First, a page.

Monday, February 18, 2008

11. The Railroad Front

In Russia's Fields

In Russia's fields no poppies grow
There are no crosses row on row
To mark the place where they lie
No larks so gayly singing fly

As in the fields of Flanders.

We are the dead. Not long ago
We fought beside you in the snow
And gave our lives, and here we lie
Though scarcely knowing reason why

Like those who died in Flanders.

At Ust Padenga where we fell
On Railroad, Kodish, shot and shell
We faced, from just as fierce a foe
As those who sleep where poppies grow,

Our comrades brave in Flanders.

In Toulgas woods we scattered sleep,
Chekuevo aid Kitsa's tangles creep
Across our lonely graves. At night
The doleful screech owl's dismal flight

Heart-breaking screams in Russia.

Near Railroad bridge at Four-five-eight,
At Chamova's woods, our bitter fate
We met. We fell before the Reds
Where wolves now howl above our heads

In far off lonely Russia.

In Shegovart's desperate fight,
Vistavka's siege and Seltso's night,
In Bolsheozerk's hemmed-in wood,
In Karpogor, till death we stood

Like they who died in Flanders.

And, Comrades, as you gather far away
In God's own land on some bright day
And think of us who died and rest,
Just tell our folks we did our best

In far off fields of Russia.

When we last saw my great-grandfather, William Bryan Robbins, who served in Company I of the 339th Infantry of the Polar Bear Division in the American North Russian Expeditionary Forces, he was recovering from influenza in or near the port city of Archangel (Arkhangelsk), North Russia. He was then sent to the railroad front at Obozerskaya.

Bryan wasn't the only one recovering from the flu. As he and his comrades from Company I and those from Company L detrained from the railroad cars at Obozerskaya Station, they formed columns of two. The men were shaky and weak from illness, poor food at sea, and probably from fear. Most had not encountered warfare, and just outside the village they could see that the communists had recently blown up a bridge. Major Charles Young, a stickler for regulation and known for caring a bit too much for his own personal safety, called a meeting of officers. A French officer ran up and pointed out the obvious...that the destroyed bridge and shell holes nearby were evidence of a recent attack. Young gave orders for the troops to disperse to the nearby woods to gain cover.

The geography of this area can best be described as a huge river delta of 250,000 square miles, punctuated by small forests and stands of scrub pines. When the men hid in the trees at Obozerskaya, they were up to their waists in swamp water. Later, meeting up with their French guides, who were drying out their clothing over fires, the Americans began to copy them, but were commanded to stop by the major, who strictly ordered that there would be no fires under combat conditions. This was only the beginning of terrible physical and psychological strain the ANREF soldiers would endure over the next few months, battle being only one of many factors.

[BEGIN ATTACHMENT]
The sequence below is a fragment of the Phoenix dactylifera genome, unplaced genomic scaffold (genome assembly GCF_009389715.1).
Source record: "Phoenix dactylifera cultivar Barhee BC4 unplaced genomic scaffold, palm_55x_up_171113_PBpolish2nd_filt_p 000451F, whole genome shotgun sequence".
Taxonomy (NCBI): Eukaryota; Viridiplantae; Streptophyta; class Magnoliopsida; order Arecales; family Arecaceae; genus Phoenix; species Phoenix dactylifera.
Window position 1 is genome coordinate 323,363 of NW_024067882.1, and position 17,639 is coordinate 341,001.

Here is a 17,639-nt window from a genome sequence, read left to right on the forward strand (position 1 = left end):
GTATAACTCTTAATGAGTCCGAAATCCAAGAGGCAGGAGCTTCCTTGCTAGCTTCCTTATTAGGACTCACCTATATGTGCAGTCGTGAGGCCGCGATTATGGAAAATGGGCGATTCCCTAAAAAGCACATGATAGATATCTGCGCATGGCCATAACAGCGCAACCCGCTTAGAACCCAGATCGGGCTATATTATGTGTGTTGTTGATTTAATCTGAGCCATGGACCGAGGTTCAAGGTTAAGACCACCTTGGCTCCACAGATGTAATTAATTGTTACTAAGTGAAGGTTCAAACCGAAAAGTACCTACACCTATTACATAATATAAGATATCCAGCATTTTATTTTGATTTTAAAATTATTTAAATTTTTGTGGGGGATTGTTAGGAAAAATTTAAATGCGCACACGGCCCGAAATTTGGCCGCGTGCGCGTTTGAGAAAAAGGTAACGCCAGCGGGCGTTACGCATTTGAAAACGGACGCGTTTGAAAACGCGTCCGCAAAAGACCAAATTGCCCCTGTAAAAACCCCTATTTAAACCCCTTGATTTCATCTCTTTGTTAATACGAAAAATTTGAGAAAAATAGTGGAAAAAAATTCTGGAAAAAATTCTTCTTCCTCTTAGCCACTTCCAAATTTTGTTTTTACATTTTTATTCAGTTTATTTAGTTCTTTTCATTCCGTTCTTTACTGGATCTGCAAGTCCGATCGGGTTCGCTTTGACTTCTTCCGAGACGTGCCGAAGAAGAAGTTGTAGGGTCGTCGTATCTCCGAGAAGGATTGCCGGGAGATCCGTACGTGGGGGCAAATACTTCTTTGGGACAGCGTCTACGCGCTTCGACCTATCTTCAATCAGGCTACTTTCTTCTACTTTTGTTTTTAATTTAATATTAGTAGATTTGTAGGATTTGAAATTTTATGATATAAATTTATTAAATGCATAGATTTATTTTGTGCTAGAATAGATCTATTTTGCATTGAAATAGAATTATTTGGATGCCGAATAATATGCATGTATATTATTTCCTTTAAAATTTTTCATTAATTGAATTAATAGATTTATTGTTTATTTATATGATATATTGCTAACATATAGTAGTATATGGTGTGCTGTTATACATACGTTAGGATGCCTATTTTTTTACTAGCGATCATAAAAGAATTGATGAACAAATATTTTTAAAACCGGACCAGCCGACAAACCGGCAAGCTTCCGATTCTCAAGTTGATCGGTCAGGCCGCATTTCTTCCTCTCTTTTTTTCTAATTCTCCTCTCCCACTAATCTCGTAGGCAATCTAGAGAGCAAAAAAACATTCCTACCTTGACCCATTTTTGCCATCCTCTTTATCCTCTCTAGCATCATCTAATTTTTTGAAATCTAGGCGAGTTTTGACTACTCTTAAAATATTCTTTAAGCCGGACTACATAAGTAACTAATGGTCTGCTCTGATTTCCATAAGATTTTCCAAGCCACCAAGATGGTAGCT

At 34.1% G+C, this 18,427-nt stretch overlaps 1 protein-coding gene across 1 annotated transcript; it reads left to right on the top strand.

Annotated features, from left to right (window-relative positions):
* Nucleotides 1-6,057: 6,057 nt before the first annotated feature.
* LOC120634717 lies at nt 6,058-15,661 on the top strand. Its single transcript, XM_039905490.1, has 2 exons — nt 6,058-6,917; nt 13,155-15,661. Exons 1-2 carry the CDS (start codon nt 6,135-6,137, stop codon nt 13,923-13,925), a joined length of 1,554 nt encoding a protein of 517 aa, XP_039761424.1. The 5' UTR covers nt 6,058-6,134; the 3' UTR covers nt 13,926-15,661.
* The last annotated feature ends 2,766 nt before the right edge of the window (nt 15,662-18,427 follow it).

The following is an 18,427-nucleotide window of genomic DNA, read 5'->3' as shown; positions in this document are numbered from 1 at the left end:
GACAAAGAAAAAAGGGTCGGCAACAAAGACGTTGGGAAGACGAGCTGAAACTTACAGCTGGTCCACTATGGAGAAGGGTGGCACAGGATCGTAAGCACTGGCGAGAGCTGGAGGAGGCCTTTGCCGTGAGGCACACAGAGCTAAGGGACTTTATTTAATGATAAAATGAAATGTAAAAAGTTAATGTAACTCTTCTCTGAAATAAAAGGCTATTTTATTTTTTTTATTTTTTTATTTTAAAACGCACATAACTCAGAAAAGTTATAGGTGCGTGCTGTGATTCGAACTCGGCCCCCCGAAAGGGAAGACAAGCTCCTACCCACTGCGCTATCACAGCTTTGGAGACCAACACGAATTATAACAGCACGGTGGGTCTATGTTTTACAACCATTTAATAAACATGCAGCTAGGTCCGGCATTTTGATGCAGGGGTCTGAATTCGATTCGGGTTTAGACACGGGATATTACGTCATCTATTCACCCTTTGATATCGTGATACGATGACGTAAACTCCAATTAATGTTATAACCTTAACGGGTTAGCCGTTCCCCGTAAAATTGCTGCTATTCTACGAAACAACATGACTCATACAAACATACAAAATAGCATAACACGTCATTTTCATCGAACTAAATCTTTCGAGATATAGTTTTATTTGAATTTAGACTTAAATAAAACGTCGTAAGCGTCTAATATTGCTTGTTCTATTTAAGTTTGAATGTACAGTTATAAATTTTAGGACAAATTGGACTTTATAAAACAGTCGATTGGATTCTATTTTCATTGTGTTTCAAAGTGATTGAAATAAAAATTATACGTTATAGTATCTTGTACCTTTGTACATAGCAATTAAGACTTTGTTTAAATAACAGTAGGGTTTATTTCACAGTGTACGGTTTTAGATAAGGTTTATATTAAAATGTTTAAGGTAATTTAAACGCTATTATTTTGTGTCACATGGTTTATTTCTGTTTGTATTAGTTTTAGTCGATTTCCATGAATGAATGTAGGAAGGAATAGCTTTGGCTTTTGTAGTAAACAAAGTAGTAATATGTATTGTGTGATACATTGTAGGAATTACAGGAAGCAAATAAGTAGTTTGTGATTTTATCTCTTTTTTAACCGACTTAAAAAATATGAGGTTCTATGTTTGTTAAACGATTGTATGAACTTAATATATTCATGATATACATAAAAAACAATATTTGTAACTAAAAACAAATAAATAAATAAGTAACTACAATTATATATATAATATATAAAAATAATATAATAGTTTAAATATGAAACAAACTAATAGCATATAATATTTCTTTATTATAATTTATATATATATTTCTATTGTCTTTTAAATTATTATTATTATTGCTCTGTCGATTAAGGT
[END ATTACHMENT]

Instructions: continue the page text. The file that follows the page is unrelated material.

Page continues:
Small encampments of log blockhouses were made along the length of the Railroad Front, an area of about 125 square miles encompassing both sides of a 17-mile stretch of railroad which eventually led to Moscow, some 900 miles to the south. These encampments were named after the nearest "milepost"; in Russia at that time, distances were not measured in miles, but in versta, the singular being verst. A verst was equal to about 3,500 feet, just a bit more than a kilometer. Bryan's enlistment record indicates that he was involved in "battles, engagements, skirmishes, or expeditions" at Verst 466 on 10 September and 16 September 1918, as well as one at Verst 445 from 31 March through 12 April 1919. Photos of some of the blockhouses and winter scenes can be viewed at this site, and there are some videos clips and previews available at YouTube here.

What was interesting to me as I researched this was the international aspect of this expedition. There were French, British and Royal Scots, Italian, Canadian, and Serb troops spread across the province. Among the American troops were numerous Polish immigrants who barely spoke English as well. Many had probably immigrated to the United States to avoid war and poor economic conditions in the first place and somehow found themselves back in Eastern Europe, in life-and-death struggles of survival, once again. Although these were the American North Russian Expeditionary Forces, the British had first say in all things. British lieutenants would pull major's pips from their pockets and give orders to American and French captains, who had no choice but to comply.

With terrible living conditions (poor food, clothing, lodging, and medical supplies), one of the worst winters on record, unbearable political stress and a weak chain-of-command, it was a wonder that the men didn't break sooner. Added to all that, of course, was the danger not only of the enemy--the Bolshevik--but also terrorist attacks from civilians with communist sympathies. Stay tuned for the next episode, "Part 12: Mutiny!"

Other posts in this series:
1. A Polar Bear in North Russia
2. The Family of Angelo and Lula Robbins
3. Bryan and Marie - A WWI Romance
4. Bryan Gets Drafted
5. Basic Training at Camp Custer
6. Getting "Over There"
7. Bryan and King George V
8. To Russia, with Influenza
9. A Letter from Mother - 25 Sep 1918
10. A Letter from Father - 7 Oct 1918


Charley "Apple" Grabowski said...

The pictures you linked to are wonderfully illustrative of the hardship of the winter. I'm looking forward to the revolt and wondering why they waited more than a day!

Miriam Robbins said...

I hope to get back to this series in June, Apple!